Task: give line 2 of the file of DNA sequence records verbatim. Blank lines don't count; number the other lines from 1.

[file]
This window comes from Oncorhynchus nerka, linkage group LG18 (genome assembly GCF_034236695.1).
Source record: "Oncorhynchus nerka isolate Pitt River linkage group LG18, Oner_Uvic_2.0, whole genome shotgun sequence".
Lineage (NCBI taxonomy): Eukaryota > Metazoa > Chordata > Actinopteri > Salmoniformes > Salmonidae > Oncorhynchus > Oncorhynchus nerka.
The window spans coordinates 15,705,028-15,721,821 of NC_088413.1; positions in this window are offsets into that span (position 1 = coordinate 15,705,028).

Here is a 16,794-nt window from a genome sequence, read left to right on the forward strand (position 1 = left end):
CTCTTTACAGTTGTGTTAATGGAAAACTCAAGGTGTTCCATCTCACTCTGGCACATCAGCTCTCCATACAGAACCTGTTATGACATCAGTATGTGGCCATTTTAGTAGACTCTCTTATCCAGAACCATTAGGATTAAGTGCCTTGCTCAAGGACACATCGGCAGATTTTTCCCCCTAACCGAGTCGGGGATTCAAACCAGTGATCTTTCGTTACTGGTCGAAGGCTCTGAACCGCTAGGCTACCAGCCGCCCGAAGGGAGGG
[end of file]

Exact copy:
Source record: "Oncorhynchus nerka isolate Pitt River linkage group LG18, Oner_Uvic_2.0, whole genome shotgun sequence".